Colonel Jacob Kingsbury
Jacob Kingsbury was
born in 1755 at Norwich, Connecticut. Jacob was
20 years old in 1775 when he enlisted as a private in the
Continental Army. Kingsbury was commissioned a
Lieutenant of Infantry on September 29, 1789 and
served under General "Mad Anthony" Wayne
during the Indian Wars (1792-95).
During the next 17 years, Kingsbury
remained in the Army, rising to the rank of Colonel
and serving in various commands at Detroit, Mackinac,
Bellefontaine, and New Orleans. On June 23, 1812, General
Dearborn appointed Colonel Kingsbury to the command of United
States troops, militia and fortifications at Newport,
Rhode Island. On July 17, 1812, Colonel Kingsbury's
command was extended to include the entire seacoast of Rhode
Island and Connecticut. Kingsbury was appointed as
Colonel Inspector-General on April 8, 1813. On June
15, he retired from active military service and moved to
Missouri. Colonel Jacob Kingsbury died on July 1, 1837 in
General Henry Dearborn
Henry Dearborn was born
on February 23, 1751 in Hampton, New Hampshire.
He attended school at the Hampton District School and later
studied medicine under Dr. Hall Jackson at Portsmouth, New
Hampshire. He opened his practice there in 1772.
In April of 1775, after word of the
battles at Lexington and Concord reached him;
Dearborn and a group of sixty local militia men he had
organized, headed for Cambridge, Massachusetts where they
joined with Colonel John Stark's first New Hampshire
Regiment. Dearborn then returned to New Hampshire, was
appointed a captain in Colonel Stark's regiment, recruited
another full company of militia and returned to Cambridge at
the end of May. On June 17, 1775 Captain Dearborn fought under
Colonel Stark's command at the Battle of Bunker Hill.
Captain Dearborn served
under General Benedict Arnold in 1775 and took
part in the attempt to capture Quebec, where he was captured
and imprisoned. He was exchanged as a Prisoner of War in March
1777 and appointed to the rank of Major in the Third New
Hampshire Regiment under Colonel Scammell.
In 1777, Major Dearborn
fought at the battles of Ticonderoga and
Freeman's Farm against General
Burgoyne's forces, (where he was appointed Lieutenant
Colonel) and then spent the winter with General
Washington at Valley Forge. He fought at the
Battle of Monmouth in 1778 and was part of General
Sullivan's force at the Battle of Newtown in
1779. He returned to serve on General Washington's staff in
1780 and took part in the siege and defeat of General
Cornwallis at Yorktown in 1781.
Colonel Dearborn was
discharged from the army in 1783 and settled in Kennebec,
Maine where he was appointed a Major General of
Militia. Dearborn served as a member of the United
States House of Representatives from 1793 until 1797.
He served as Secretary of War under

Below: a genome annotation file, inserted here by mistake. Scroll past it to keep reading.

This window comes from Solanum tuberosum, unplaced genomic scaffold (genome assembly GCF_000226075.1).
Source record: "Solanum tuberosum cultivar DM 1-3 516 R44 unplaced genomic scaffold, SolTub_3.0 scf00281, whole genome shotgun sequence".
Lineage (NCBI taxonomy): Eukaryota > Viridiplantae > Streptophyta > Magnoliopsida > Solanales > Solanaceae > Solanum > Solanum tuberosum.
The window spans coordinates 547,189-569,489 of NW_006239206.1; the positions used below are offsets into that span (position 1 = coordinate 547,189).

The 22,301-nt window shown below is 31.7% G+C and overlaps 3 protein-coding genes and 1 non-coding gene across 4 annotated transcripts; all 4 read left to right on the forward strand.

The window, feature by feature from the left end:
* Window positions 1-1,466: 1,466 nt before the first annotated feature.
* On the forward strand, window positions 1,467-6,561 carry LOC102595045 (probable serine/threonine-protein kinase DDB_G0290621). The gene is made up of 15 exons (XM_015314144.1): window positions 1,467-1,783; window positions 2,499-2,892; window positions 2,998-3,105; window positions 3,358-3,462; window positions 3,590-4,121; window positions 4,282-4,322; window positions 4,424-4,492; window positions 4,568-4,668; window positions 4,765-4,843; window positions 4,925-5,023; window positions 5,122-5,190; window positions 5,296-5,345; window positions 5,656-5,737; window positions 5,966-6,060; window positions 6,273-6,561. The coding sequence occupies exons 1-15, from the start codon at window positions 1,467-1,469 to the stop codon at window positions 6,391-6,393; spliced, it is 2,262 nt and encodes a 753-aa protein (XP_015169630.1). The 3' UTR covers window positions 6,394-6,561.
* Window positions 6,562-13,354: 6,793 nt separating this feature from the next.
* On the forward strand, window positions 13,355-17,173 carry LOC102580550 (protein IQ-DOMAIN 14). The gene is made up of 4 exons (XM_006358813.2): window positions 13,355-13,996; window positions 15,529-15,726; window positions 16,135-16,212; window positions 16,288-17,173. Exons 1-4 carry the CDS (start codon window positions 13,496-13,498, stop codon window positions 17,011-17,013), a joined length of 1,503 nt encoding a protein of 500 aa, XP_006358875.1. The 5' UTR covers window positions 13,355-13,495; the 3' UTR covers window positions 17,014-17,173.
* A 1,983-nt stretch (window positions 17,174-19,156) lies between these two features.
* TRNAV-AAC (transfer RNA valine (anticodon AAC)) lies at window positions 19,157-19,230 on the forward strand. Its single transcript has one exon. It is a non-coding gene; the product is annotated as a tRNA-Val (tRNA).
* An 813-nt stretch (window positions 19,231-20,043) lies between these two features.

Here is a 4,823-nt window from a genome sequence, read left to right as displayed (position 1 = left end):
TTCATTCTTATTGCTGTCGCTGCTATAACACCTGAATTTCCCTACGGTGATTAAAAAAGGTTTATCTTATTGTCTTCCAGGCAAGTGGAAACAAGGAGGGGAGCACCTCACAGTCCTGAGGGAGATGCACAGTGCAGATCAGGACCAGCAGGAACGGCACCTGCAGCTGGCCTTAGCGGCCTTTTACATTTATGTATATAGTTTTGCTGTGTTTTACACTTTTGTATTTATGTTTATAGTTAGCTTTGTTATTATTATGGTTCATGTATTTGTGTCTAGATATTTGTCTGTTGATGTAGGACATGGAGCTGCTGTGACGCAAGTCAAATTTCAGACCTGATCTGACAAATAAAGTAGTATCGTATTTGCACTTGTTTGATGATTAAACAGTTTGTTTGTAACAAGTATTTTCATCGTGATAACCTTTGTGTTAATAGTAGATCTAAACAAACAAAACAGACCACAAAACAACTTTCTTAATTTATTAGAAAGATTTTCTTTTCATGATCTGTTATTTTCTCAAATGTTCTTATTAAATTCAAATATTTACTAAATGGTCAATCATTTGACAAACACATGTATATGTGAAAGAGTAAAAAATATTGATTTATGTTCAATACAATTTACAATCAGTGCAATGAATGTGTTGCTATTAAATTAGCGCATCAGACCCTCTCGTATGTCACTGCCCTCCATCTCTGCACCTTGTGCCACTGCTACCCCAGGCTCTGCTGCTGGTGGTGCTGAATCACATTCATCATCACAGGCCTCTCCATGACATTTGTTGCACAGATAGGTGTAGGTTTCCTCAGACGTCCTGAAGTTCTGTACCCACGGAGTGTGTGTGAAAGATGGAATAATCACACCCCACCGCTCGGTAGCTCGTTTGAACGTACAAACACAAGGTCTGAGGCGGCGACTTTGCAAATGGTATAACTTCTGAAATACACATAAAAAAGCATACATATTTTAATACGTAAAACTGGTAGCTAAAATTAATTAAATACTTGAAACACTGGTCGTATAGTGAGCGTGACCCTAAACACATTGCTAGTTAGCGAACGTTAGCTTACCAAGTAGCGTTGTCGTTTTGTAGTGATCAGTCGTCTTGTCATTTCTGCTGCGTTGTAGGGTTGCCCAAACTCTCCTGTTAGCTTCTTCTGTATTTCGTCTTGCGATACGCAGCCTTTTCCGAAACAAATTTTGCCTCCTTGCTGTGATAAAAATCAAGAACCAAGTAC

President Thomas Jefferson from 1800 to 1808 and was
instrumental in the planning for the removal of Eastern
Indian Tribes to "West of the Mississippi."
He resigned as Secretary in 1808 and accepted the post of
Collector for the Port of Boston in 1809.
General Dearborn was
recalled to active military service in 1812 by President
James Madison, appointed as the Senior Major General
of the American Army and given command of the Northern
Department. However, the old Revolutionary War
commander proved ineffective in his new command. He was
relieved and replaced by General Morgan Lewis
and given the command of New York City. General Dearborn
retired from the Army on June 15, 1815. He served as
Minister to Portugal from 1822 to 1824 and then
retired to Roxbury, Massachusetts where he passed away at the
home of his son on June 6, 1829.
Doctor Turner & Captain
I was unable to find any pertinent
references for Captain McDowell, Light
Artillery-War of 1812 and the only reference to a Doctor
Turner in the War of 1812 was on the Surgeon
General's Office of Medical History Website as
There was also apparently some confusion about which surgeon
was in charge in each area. In his final report for 1814, for
example; Tilton commented of the 8th District that he had been
told that a Dr. Turner, who was only a regimental surgeon, had
"very improperly assumed
Rhode Island and the War
Rhode Island as well as most of New
England was opposed to "Mr. Madison's War,"
believing that it interfered with their commerce. New England
Federalists met at a convention in Hartford, Connecticut in
1815 and drafted a series of constitutional amendments
prohibiting embargos lasting more than 60 days. The war ended
before these proposals could be presented to Congress.
(Some members of the convention
even proposed succeeding from the Union.)
Rhode Island's congressional
delegation voted against the war and was one of the states
considering secession from the Union in 1815. However, Rhode
Island did finally contribute a force of 500 militia to the
war and provided local troops to garrison Fort Adams in
Newport. In addition, Commodore Oliver Hazard
Perry of Wakefield, Rhode Island became a
"National Hero" with his victory over the British
fleet at the Battle of Lake Erie.
Oliver Hazard Perry Stamp Issue and Biography